Another Sunday, and another game against a team struggling to make anything work. The 3-2 New York Jets will be traveling to Oakland to face the 1-4 Raiders.
It’s always easy for fans to dismiss a team during an unfortunate season. It’s always dangerous, too. But at this point, it’s even more difficult to be too afraid of the Oakland Raiders.
The team is still looking for ways to put it all together, and the drama going on behind the scenes so early in the season has to be staggering their growth.
It’s difficult to build when there’s so much instability.
Looking to capitalize on the turmoil brewing in Oakland, the Jets will be flying into the black hole with hopes of extending their two-game win streak. But when the game starts, all of the distractions fade away.
After a humiliating loss in New Orleans, the Raiders should be looking to rebound.
Rays of light in the black hole
For all of the misery, there is one thing the Oakland Raiders do very well. Running the ball has come easy for the silver and black this season.
The running back committee in Oakland is the fourth best in the NFL, averaging 141 yards per game. Michael Bush, rumored to have been on the trade block as the deadline approached, has been a solid contributor.
Bush is at his best when he can complement a faster running back. He posted his best numbers of the season when Darren McFadden ran wild against the Kansas City Chiefs in Week Two.
McFadden was off to an excellent start in his first few weeks of professional action. He’s averaging 5.1-yards per carry, an impressive statistic that’s actually been stifled by a nagging turf-toe injury.
No longer limited in practice, McFadden appears primed to pick up where he left off against the Chiefs. Oakland is winless since rolling over Kansas City, and the hope is a healthy McFadden can change that.
Unfortunately for Darren McFadden and friends, the New York Jets are not the Kansas City Chiefs.
Unstoppable force meets an immovable object
The Raiders running game has yet to be challenged by an efficient run-stopping defense. The best team the Raiders have faced against the run has been the 14th-overall Saints—a game that ended with a 31-point margin of defeat.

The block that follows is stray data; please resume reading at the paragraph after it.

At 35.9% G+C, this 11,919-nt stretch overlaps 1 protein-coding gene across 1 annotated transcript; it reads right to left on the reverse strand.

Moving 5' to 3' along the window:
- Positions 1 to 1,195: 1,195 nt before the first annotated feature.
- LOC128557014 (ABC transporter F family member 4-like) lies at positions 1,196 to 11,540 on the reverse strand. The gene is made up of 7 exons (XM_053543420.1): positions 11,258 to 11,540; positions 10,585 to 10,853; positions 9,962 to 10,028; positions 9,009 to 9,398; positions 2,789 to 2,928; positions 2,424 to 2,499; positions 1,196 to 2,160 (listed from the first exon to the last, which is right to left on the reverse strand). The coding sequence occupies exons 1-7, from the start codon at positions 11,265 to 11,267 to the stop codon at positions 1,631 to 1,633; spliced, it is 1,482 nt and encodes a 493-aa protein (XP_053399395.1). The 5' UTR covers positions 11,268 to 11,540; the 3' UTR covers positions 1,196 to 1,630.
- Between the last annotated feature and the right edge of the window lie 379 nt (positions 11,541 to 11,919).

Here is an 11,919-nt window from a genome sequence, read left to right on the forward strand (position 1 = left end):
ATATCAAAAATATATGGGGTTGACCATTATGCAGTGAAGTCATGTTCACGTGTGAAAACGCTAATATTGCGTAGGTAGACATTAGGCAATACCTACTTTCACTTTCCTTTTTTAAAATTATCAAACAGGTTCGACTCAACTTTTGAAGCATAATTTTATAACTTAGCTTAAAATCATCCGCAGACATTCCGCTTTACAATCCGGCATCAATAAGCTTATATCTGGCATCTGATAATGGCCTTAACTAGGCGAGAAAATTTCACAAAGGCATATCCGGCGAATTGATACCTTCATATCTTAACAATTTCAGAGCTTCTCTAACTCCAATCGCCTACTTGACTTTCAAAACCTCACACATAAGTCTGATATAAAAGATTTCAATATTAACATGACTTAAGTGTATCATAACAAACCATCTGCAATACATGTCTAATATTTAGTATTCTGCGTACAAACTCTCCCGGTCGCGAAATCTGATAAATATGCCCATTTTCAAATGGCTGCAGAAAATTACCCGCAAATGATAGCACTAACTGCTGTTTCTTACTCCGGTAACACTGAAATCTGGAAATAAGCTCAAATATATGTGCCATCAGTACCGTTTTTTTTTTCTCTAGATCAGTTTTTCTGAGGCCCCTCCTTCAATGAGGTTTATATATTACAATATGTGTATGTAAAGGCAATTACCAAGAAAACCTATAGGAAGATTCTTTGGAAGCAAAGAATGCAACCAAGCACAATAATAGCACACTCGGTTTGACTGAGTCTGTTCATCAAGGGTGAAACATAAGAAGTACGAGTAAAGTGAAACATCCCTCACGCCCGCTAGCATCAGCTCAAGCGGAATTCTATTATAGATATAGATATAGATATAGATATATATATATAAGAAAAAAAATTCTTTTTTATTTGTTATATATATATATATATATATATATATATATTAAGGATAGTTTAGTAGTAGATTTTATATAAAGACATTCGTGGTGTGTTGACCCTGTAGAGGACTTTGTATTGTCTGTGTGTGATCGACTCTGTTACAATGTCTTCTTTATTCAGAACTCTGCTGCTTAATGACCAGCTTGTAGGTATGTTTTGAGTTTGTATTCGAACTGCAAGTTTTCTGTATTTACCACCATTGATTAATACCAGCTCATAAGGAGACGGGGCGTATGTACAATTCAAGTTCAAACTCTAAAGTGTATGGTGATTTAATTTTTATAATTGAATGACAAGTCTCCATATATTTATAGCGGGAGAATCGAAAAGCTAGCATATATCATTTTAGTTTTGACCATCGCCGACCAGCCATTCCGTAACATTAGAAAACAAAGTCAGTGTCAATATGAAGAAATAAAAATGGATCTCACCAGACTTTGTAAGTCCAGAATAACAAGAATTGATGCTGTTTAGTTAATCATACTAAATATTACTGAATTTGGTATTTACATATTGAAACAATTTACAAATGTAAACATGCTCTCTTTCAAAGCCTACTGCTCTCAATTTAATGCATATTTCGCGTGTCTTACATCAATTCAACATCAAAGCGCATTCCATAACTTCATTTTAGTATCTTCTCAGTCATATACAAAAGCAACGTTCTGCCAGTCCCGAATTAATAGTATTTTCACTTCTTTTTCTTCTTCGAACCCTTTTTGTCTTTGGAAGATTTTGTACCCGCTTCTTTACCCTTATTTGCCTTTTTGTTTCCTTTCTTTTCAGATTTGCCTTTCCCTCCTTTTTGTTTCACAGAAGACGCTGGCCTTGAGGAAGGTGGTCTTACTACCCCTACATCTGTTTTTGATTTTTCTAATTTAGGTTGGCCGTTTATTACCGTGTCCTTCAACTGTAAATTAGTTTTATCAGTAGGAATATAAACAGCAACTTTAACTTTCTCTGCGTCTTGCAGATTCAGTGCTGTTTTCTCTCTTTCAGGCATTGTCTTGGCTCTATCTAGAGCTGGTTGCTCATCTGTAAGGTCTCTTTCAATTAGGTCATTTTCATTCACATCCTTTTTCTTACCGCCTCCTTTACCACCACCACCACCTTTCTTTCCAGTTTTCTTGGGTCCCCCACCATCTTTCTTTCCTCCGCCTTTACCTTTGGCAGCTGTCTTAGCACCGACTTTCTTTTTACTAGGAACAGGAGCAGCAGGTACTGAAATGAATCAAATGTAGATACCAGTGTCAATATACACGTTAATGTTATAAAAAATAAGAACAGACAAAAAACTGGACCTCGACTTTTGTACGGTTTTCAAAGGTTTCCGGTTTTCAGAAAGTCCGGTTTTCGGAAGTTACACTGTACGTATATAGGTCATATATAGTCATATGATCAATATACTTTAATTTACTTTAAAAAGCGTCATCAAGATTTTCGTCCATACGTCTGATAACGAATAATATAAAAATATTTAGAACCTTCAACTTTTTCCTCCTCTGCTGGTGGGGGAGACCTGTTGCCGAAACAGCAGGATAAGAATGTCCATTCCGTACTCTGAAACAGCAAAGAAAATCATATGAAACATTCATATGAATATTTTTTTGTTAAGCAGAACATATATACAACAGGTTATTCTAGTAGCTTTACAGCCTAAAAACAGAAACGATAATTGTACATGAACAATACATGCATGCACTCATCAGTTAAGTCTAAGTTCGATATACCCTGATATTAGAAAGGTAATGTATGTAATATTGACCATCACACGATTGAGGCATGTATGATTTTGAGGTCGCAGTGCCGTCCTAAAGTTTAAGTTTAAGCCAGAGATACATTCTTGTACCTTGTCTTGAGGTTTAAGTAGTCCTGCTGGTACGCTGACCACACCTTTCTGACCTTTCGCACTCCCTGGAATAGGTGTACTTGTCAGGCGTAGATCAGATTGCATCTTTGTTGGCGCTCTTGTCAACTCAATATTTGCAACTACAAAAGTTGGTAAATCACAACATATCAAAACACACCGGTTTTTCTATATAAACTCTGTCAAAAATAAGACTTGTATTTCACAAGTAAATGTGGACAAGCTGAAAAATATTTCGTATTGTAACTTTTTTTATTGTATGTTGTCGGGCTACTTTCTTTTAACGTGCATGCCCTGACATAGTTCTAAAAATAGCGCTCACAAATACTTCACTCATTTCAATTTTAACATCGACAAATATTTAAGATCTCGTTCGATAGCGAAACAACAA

The Jets’ defense, led by nose tackle Kris Jenkins, has been vicious at the point of attack. Ranking third in the NFL against the run, the entire unit has been very stingy against any attempts at a ground game.
The men in green storm the line of scrimmage hard and often, stomping all over any dreams of positive yardage quickly and aggressively.
The only weakness in the Jets’ front is also their strength.
The entire defensive unit plays much better when Kris Jenkins is on the field. At 360-pounds, he’s been the run-stuffing presence the linebackers have needed to rush the pass, and shed blocks.
When Jenkins is not on the field, the men who rotate into his position aren’t as efficient.
The Jets’ would be first in the league at stopping the run had Jenkins not been injured early against the San Diego Chargers. When he was sidelined, the middle of the field opened up for San Diego to control the clock and move the chains.
Raiders a paper product?
Print out the Oakland Raiders roster and challenge yourself to find a reason why this team can’t be 3-2 instead of 1-4.
Their defense may be over-priced, but they’re not under-talented.
Oakland returned a lot of the names and faces that made them a competitive force in previous seasons. The new names on the team are all improvements, so one has to believe that the only things needed in Oakland are experience and chemistry.
Offensively, the Raiders will become an all-around team as soon as JaMarcus Russell finds his comfort zone. He has the tools to become a very good quarterback. But patience is key when it comes to his development.
Fans have to wonder if the distractions are influencing their on-field performances. The lack of stability has to take a toll on a young team in desperate need of leadership.
It doesn’t help a young, struggling quarterback to hear the owner of his team holding press conferences and discussing how much his old coach didn’t want him.
How much damage control has Tom Cable been able to do over the last three weeks?
Jets can’t afford to get conservative
Through their last two victories, one thing has been consistent with the Jets—they call off the dogs when they’re ahead.
Actually, that’s unfair. It has been their identity for a while, and it’s something they should be looking to correct in hostile territory.
The offense can’t settle for three-and-out drives, and the defense can’t stop applying pressure if it becomes a two-score game.
If Oakland falls behind and begins to look hopeless, the Jets can’t allow them to spark up the intensity that could change the momentum. There is enough speed and individual talent on the Oakland defense to score points, and a healthy Darren McFadden deserves proper respect for all four quarters.
Oakland is a dangerous team in desperate need of a win for their new coach, and for their personal pride.
With fans and analysts looking ahead on the Jets’ schedule—licking their chops at the potential of being 5-2 before the Buffalo Bills game—the possibility of an upset can close in very quickly on Gang Green.